Posted by: Rick Oliver at February 28, 2006 10:27 AM

I still call hypocrisy on anyone who claims to be a True Believer for following the rules from Leviticus on homosexuality, but still eats cheeseburgers and shellfish and uses indoor plumbing (all issues specifically addressed in that same book!).

Posted by: Jonathan (the other one) at March 8, 2006 05:48 AM

Jonathan (the other one), you don't even have to worry about the cheeseburgers and shellfish to cry "Hypocrite" at True Believers. Hell, there ain't a True SOUTHERN Believer who could pass up any part of the good old pig when it comes to eating. Pork barbecue is part and parcel of most outdoor political rallies here in 'Bama, and you can best believe there's a fair number of "God-fearin' Christians" who won't say no to multiple helpings of that flavored shredded pork. (Heck, it's nearly guaranteed that the meat in any barbecue is pork unless otherwise specified.)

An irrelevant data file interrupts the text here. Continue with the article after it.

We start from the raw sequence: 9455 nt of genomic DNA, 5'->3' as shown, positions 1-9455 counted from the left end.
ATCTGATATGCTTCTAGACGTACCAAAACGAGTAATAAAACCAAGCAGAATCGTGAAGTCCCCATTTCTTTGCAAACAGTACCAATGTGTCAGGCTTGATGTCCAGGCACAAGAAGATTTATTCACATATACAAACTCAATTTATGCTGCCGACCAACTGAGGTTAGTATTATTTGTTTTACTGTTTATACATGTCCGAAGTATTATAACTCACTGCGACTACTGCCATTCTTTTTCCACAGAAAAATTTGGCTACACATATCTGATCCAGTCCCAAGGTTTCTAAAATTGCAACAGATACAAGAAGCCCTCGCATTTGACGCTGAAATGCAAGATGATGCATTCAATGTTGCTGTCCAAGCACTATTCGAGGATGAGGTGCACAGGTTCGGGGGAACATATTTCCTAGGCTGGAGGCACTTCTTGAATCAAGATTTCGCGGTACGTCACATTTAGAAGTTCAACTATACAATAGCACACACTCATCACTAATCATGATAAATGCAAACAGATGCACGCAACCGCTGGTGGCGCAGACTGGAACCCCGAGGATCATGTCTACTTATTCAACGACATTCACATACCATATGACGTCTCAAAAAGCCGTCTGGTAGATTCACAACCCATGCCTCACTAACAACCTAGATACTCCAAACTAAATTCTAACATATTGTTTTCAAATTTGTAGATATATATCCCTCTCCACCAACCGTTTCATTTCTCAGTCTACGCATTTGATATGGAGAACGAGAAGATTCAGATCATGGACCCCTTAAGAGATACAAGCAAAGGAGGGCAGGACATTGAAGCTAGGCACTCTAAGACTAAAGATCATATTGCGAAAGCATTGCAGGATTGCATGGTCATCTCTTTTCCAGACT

And, lest we forget, nearly every True SOUTHERN Believer starts his New Year off with a good helping of black-eyed peas (flavored with some pork product), usually accompanied by a nice portion of pig-meat (typically, it's ham, but pork chops are a common alternative). In fact, here in 'Bama, grocery stores and meat markets are usually stripped bare of whole hams and packs of pork chops by the early evening of Dec 31 (just as there are usually no turkeys left in the stores the night before Thanksgiving).
Then, there's chitlins (actually, "chitterlings", but ain't no one pronounces the word according to its proper spelling) and pork rinds--the latter being just slightly higher on the social acceptability scale (at least, until you get one that still has some of the hog's bristles on it *EEK!*); of course, most of the pork rinds on sale are little more than pork-flavored potato or corn chips, that could explain the higher acceptability. Nor should we forget the oh-so-popular pickled pig's feet (although, they have fallen into some disfavor among southern whites, as have chitlins). We also see pig's ears and pork tripe on sale in many mainstream grocery stores.
But it is utterly amazing how so many Southerners are so quick to spout the Bible's "homosexuality is an abomination" but have no problems eating Biblical "abominations".

Posted by: JosephW at March 19, 2006 11:55 AM